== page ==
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Upgrading to Rails 4 with Capistrano

There are plenty of good guides that explain how migrate a Rails 3 codebase to Rails 4. However if you deploy using Capistrano, there are few more things to consider. Here’s what to watch out for when doing your first Rails 4 deploy after upgrading.

A JavaScript runtime is needed on all servers

In Rails 3, asset pipeline related gems were confined to a special :assets group in the Gemfile. In practice this meant those gems were only loaded during asset compilation, which happens on the web server. Your web server would therefore need a JavaScript runtime (e.g. Node) installed in order to load things like the coffee-script gem.

In Rails 4, the standard Gemfile no longer has an :assets group, which means asset pipeline gems are always loaded in production, on all servers. Make sure you have a JavaScript runtime installed on all of your servers or you may get this error when starting your app:

Could not find a JavaScript runtime.

There are two common ways to resolve this:

Capistrano’s manifest backup fails

The capistrano-rails plugin for Capistrano 3 automatically makes a backup of your asset pipeline manifest during deployment. The script is written in such a way that it assumes only a single manifest file will exist.

When doing your first deploy of a Rails 4 app after upgrading from Rails 3, you will end up with multiple manifests: the old Rails 3 manifest will still be in shared/public/assets from previous deployments, and the new Rails 4 manifest (which uses a different format and filename) will be created alongside it.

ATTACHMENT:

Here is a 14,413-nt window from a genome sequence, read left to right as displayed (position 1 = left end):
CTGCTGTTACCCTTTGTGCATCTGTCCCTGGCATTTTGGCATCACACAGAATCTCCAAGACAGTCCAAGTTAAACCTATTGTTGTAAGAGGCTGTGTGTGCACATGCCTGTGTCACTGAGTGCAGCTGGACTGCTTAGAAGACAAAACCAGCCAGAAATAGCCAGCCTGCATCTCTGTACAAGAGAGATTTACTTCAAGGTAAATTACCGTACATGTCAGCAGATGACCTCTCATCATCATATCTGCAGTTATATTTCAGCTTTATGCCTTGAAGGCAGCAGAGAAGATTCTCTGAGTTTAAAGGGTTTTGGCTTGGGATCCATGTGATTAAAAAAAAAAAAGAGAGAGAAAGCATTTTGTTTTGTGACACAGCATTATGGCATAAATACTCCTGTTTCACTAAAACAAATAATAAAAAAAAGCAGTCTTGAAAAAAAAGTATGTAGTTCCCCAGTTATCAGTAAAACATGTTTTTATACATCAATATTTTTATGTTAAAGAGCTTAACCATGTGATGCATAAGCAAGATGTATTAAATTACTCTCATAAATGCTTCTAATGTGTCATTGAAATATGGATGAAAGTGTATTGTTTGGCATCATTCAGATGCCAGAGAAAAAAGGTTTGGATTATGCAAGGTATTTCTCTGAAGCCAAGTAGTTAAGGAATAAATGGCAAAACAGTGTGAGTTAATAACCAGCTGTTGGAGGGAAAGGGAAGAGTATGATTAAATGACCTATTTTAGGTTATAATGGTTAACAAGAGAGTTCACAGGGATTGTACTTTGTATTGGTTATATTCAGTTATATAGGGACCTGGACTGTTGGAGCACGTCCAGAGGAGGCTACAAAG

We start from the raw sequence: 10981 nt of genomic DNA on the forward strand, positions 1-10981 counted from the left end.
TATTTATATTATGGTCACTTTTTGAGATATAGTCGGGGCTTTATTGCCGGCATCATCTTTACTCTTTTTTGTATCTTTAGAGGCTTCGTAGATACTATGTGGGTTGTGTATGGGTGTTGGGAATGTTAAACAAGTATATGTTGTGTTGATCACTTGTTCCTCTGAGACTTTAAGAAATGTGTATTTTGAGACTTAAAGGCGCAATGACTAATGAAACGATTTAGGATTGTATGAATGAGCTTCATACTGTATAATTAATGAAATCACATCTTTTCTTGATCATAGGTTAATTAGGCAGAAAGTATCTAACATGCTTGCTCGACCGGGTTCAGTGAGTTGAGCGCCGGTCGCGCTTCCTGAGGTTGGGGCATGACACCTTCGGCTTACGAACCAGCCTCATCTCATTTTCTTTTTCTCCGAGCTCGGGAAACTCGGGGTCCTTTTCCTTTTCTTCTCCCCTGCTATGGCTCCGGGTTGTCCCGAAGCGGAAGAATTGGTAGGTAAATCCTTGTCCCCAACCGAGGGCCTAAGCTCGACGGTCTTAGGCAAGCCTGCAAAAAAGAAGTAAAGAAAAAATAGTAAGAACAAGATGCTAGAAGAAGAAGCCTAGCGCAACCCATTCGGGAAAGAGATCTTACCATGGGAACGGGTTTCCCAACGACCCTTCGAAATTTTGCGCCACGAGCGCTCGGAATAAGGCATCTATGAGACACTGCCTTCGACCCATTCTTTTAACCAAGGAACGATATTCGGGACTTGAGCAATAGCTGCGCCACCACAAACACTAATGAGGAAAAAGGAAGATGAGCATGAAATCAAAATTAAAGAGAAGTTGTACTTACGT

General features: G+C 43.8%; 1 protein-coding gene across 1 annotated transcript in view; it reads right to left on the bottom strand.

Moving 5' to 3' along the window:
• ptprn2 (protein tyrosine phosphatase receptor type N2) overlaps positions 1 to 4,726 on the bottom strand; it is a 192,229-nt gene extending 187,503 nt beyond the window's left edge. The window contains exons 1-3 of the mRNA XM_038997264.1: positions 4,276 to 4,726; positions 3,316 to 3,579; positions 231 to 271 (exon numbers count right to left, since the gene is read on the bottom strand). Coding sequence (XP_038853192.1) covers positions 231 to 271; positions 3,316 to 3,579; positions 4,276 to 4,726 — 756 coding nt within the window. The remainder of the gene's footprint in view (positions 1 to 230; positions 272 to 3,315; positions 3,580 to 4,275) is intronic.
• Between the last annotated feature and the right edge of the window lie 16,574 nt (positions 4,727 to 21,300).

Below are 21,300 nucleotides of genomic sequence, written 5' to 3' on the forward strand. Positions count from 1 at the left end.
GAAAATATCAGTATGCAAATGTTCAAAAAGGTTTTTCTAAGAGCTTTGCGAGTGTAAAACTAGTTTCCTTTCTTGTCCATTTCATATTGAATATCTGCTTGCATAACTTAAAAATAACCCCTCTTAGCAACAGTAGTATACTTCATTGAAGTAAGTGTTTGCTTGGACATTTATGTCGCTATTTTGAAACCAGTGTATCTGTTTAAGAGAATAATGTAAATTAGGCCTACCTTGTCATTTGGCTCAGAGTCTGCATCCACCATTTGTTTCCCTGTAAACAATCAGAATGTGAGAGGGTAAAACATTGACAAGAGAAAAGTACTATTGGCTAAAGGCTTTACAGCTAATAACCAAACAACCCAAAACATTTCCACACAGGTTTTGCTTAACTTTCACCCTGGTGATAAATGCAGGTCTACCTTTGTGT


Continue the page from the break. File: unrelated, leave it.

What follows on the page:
In this situation Capistrano deployment will fail with an error:

assets_manifest_backup is not a directory

To correct the problem, SSH into your server and move the old *manifest.yml files out of shared/public/assets and into a backup location. Then re-run the deployment.

Specify secret_key_base

Rails 4 uses a mechanism for encrypting sessions that makes use of a new configuration setting called secret_key_base. Since it is not stored in source control, make sure your deployment environment is somehow specifying this value.

Don’t attempt upgrading from Capistrano 2.x at the same time

If your Rails 3 project uses Capistrano 2.x and you are considering upgrading to Capistrano 3, resist the temptation to do the Capistrano upgrade and the Rails update at the same time. Upgrading Capistrano brings its own set of headaches, so I recommend a staggered approach.

  1. Upgrade your app to Rails 4 first. In your Gemfile, pin the capistrano gem at the older version using gem "capistrano", "~> 2.15.5".
  2. Deploy your Rails 4 app. Use a staging/test environment to work out the kinks, then take it all the way to production.
  3. Once Rails 4 is working nicely, then tackle the Capistrano 3 upgrade.

Good luck!

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